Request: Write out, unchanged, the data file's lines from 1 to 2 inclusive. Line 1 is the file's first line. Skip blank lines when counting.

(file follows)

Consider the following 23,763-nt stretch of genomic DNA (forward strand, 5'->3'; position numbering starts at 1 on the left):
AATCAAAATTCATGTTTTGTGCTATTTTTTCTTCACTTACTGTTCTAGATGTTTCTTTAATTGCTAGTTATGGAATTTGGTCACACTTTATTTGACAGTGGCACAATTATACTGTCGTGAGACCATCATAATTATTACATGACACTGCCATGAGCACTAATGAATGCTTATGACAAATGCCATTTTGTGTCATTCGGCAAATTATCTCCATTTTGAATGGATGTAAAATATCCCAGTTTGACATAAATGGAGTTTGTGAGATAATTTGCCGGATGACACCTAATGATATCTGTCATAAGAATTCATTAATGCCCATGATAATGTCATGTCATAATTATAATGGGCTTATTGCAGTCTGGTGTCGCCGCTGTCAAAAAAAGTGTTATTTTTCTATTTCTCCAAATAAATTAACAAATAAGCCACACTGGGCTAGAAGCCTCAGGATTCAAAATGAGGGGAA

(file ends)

Consider the following 23,763-nt stretch of genomic DNA (forward strand, 5'->3'; position numbering starts at 1 on the left):
AATCAAAATTCATGTTTTGTGCTATTTTTTCTTCACTTACTGTTCTAGATGTTTCTTTAATTGCTAGTTATGGAATTTGGTCACACTTTATTTGACAGTGGCACAATTATACTGTCGTGAGACCATCATAATTATTACATGACACTGCCATGAGCACTAATGAATGCTTATGACAAATGCCATTTTGTGTCATTCGGCAAATTATCTCCATTTTGAATGGATGTAAAATATCCCAGTTTGACATAAATGGAGTTTGTGAGATAATTTGCCGGATGACACCTAATGATATCTGTCATAAGAATTCATTAATGCCCATGATAATGTCATGTCATAATTATAATGGGCTTATTGCAGTCTGGTGTCGCCGCTGTCAAAAAAAGTGTTATTTTTCTATTTCTCCAAATAAATTAACAAATAAGCCACACTGGGCTAGAAGCCTCAGGATTCAAAATGAGGGGAA